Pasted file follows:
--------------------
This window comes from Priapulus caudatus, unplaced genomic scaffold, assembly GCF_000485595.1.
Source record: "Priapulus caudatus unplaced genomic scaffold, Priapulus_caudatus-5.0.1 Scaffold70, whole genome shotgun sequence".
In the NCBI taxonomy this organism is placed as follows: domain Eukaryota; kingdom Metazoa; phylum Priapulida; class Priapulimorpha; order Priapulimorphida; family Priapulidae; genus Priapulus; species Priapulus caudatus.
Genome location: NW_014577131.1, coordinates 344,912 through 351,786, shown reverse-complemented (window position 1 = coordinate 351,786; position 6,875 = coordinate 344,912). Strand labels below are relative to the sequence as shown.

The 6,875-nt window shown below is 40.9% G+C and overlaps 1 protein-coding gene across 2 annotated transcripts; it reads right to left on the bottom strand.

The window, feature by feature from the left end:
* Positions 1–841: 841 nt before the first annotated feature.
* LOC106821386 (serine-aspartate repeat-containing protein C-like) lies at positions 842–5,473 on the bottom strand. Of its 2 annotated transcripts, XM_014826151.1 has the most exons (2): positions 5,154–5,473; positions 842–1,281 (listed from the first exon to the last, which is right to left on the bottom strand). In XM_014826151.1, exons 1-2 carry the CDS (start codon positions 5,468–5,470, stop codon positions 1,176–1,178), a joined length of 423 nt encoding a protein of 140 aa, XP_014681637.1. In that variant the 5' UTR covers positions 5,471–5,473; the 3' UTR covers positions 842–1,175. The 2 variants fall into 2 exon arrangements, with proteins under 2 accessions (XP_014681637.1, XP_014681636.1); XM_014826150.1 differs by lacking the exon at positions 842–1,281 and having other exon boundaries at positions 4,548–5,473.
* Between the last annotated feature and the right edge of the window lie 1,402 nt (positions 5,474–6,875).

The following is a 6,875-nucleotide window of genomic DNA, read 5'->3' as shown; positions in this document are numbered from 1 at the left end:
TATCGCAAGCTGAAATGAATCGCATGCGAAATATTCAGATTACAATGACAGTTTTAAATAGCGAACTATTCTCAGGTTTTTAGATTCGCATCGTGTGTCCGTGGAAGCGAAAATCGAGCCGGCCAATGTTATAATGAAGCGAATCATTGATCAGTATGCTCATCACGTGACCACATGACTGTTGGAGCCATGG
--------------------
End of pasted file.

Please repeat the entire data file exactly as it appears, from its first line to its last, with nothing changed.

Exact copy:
This window comes from Priapulus caudatus, unplaced genomic scaffold, assembly GCF_000485595.1.
Source record: "Priapulus caudatus unplaced genomic scaffold, Priapulus_caudatus-5.0.1 Scaffold70, whole genome shotgun sequence".
In the NCBI taxonomy this organism is placed as follows: domain Eukaryota; kingdom Metazoa; phylum Priapulida; class Priapulimorpha; order Priapulimorphida; family Priapulidae; genus Priapulus; species Priapulus caudatus.
Genome location: NW_014577131.1, coordinates 344,912 through 351,786, shown reverse-complemented (window position 1 = coordinate 351,786; position 6,875 = coordinate 344,912). Strand labels below are relative to the sequence as shown.

The 6,875-nt window shown below is 40.9% G+C and overlaps 1 protein-coding gene across 2 annotated transcripts; it reads right to left on the bottom strand.

The window, feature by feature from the left end:
* Positions 1–841: 841 nt before the first annotated feature.
* LOC106821386 (serine-aspartate repeat-containing protein C-like) lies at positions 842–5,473 on the bottom strand. Of its 2 annotated transcripts, XM_014826151.1 has the most exons (2): positions 5,154–5,473; positions 842–1,281 (listed from the first exon to the last, which is right to left on the bottom strand). In XM_014826151.1, exons 1-2 carry the CDS (start codon positions 5,468–5,470, stop codon positions 1,176–1,178), a joined length of 423 nt encoding a protein of 140 aa, XP_014681637.1. In that variant the 5' UTR covers positions 5,471–5,473; the 3' UTR covers positions 842–1,175. The 2 variants fall into 2 exon arrangements, with proteins under 2 accessions (XP_014681637.1, XP_014681636.1); XM_014826150.1 differs by lacking the exon at positions 842–1,281 and having other exon boundaries at positions 4,548–5,473.
* Between the last annotated feature and the right edge of the window lie 1,402 nt (positions 5,474–6,875).

The following is a 6,875-nucleotide window of genomic DNA, read 5'->3' as shown; positions in this document are numbered from 1 at the left end:
TATCGCAAGCTGAAATGAATCGCATGCGAAATATTCAGATTACAATGACAGTTTTAAATAGCGAACTATTCTCAGGTTTTTAGATTCGCATCGTGTGTCCGTGGAAGCGAAAATCGAGCCGGCCAATGTTATAATGAAGCGAATCATTGATCAGTATGCTCATCACGTGACCACATGACTGTTGGAGCCATGG